Service of Courage

October 24th, 2022

Categories: Bravery, Careers, Courage, New York City, News

I know–and have known–people whose lives have been drastically altered by circumstance–such as war–or illness, causing catastrophic career reversals and forced gear changes. I never met Peter Haskell, a reporter at WCBS 880 News, but I’ve heard his news reports for decades. He shares the same trait with the others: astonishing courage and no self-pity.

He’s been on the air for some 30 years and lately his voice has been wobbly. He resigned—his last day is October 31–because despite frequent Botox injections to his vocal cords the progressive spasmodic dysphonia that afflicts him has made it increasingly difficult for him to do his job.

He covered everything from Sully Sullenberger’s miracle on the Hudson landing to 9/11. “Haskell’s coverage of the mission to fully fund the World Trade Center Victims Compensation Fund has been cited by advocates as having contributed to that successful fight,” wrote Tim Scheld, news director and brand manager for the station. [Scheld will leave the station by year’s end because of a newsroom consolidation with another NY radio station, 1010 WINS.] In addition, Haskell covered eight political conventions, seven World Series, Super Storm Sandy, the Sandy Hook school shooting and more than 20 New York City Marathons, wrote Scheld.

Quoting Haskell’s letter to coworkers, Scheld wrote: “From the time I was a kid, I wanted to be on the radio. I had a cassette recorder and microphone from the five-and-dime and would do play-by-play off the TV and host my own shows. I’ve been fortunate to have lived my dream.”

Haskell added: “I’m not sure what’s next, but I’m not retiring. I’m figuring out my second act and am open to suggestions and opportunities.” And “I might have trouble speaking, but I haven’t lost my voice.” Wish him well. I did in a Tweet. I whine about trivial irritations both here and to my friends and am ashamed in light of what happens to some who utter not a squeak of complaint. What is it about those who, when faced with a life-changing crisis, handle catastrophe and heartbreak with such grace?


Image by Alexa from Pixabay 

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6 Responses to “Service of Courage”

  1. BC Said:

    All around us, folks handle a near death crisis or illness with grace and dignity.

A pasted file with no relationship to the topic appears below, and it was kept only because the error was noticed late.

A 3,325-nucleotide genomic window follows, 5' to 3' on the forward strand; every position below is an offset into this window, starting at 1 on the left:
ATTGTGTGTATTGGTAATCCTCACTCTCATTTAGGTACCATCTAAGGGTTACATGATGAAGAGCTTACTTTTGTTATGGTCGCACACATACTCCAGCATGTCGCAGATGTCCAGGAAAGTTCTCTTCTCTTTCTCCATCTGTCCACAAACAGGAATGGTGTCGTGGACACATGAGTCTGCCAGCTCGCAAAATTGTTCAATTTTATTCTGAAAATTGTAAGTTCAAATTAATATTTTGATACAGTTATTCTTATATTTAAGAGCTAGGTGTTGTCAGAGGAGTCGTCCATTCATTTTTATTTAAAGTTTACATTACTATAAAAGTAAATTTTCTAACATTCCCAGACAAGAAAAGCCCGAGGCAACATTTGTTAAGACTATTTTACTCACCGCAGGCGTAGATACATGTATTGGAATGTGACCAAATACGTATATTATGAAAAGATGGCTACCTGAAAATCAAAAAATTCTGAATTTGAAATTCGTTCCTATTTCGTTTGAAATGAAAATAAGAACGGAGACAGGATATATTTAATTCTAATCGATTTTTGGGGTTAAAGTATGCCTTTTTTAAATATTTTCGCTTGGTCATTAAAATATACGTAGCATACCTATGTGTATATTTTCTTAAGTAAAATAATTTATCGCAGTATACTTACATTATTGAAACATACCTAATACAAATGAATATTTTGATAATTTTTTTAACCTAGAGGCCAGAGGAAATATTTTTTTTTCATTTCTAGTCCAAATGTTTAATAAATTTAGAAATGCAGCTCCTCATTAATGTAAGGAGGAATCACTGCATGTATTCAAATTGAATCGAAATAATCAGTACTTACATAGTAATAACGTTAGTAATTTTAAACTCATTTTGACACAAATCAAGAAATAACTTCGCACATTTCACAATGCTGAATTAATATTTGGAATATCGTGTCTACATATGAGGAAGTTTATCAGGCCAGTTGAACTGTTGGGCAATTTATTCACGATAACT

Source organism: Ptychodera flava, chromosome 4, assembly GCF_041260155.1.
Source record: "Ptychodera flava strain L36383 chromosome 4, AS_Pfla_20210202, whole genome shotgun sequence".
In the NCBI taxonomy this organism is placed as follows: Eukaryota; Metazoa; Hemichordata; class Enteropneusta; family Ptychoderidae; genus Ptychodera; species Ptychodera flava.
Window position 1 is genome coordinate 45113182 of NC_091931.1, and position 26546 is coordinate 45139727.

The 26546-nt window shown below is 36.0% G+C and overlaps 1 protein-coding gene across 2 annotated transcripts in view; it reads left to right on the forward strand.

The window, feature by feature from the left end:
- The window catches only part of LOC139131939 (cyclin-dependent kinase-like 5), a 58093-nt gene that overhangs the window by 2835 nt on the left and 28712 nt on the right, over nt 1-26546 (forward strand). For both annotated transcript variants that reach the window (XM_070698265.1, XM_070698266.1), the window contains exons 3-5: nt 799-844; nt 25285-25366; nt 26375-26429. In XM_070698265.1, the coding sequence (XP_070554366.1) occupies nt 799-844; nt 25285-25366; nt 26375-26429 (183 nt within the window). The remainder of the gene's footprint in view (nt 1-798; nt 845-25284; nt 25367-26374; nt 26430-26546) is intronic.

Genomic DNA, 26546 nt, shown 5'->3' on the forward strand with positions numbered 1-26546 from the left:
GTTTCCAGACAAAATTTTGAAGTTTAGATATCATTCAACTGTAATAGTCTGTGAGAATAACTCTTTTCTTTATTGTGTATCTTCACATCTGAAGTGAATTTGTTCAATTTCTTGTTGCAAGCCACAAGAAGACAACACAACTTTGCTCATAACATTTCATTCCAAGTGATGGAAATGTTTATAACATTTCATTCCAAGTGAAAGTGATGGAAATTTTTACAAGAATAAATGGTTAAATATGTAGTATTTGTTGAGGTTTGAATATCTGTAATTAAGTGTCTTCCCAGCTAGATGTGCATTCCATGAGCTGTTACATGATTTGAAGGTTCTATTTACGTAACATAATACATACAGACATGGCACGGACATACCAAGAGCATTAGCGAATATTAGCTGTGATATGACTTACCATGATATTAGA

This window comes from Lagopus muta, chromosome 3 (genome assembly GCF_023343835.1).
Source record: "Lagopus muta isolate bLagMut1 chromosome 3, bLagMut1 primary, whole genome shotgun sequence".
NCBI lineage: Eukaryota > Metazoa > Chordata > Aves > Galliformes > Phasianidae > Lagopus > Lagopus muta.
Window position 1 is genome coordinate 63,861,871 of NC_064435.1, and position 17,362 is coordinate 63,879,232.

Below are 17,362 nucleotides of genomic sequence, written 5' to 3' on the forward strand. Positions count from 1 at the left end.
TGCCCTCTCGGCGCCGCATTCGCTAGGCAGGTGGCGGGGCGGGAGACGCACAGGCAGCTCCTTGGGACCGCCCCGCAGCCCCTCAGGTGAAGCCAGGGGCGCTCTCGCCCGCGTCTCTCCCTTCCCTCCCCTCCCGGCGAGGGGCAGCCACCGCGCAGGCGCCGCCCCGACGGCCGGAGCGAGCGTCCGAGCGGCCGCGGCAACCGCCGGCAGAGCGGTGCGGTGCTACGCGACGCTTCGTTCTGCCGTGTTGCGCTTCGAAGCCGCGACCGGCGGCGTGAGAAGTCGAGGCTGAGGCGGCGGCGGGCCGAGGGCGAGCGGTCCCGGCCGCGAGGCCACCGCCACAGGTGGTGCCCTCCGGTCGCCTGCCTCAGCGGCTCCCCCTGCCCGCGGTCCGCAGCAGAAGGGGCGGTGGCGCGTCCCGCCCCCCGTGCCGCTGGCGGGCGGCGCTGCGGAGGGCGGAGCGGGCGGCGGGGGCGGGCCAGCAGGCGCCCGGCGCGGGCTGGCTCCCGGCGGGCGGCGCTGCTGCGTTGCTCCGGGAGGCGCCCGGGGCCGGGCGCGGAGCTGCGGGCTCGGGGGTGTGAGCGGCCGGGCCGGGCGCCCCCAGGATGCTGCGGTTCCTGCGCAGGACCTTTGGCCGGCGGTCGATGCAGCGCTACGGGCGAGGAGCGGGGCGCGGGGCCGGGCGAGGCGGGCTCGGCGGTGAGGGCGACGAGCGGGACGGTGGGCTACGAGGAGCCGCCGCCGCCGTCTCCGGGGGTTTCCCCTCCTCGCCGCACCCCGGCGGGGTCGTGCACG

We support each other, which makes the difference. Think also of a
    dear friend who recently lost her husband of 70 years. Old age is not
    for a sissy. Most of my friends say the cup is half full, not half empty.

  2. Jeanne Byington Said:

    BC,

    Good point: You have identified superlative examples of courage. Ironic that we must become stronger as physically we become weaker. And as my mother used to say: “It’s better than the alternative.”

  3. Linda Levi Said:

    Linda on Facebook: The way we’re raised in part. My dad didn’t tolerate what he called “belly-aching.”

  4. Jeanne Byington Said:

    Linda,

    Good point. Some are brought up to encourage pity (i.e. “poor baby momma is leaving the house now,”)while others not.

    I also suspect that anyone who lived through, knew someone who had or was impacted by the world wars, Korean and Viet Nam wars, 9/11 and/or the great depression grew thick skins and were prepped to shoulder tough circumstances.

  5. lucrezia Said:

    I’ve given little to no thought to that question and can only guess that some of us are built of sterner stuff than others. Hats off to Haskell and may all not be as horrifying as it seems!

  6. Jeanne Byington Said:

    Lucrezia,

    I believe that Haskell will find fulfilling work and that both he and his future employer will thrive. He has enviable experience. It’s a shame he can’t continue in his first passion. He’s like a sports star who eventually must hang up his racket, skates, etc. His fans will miss him too.

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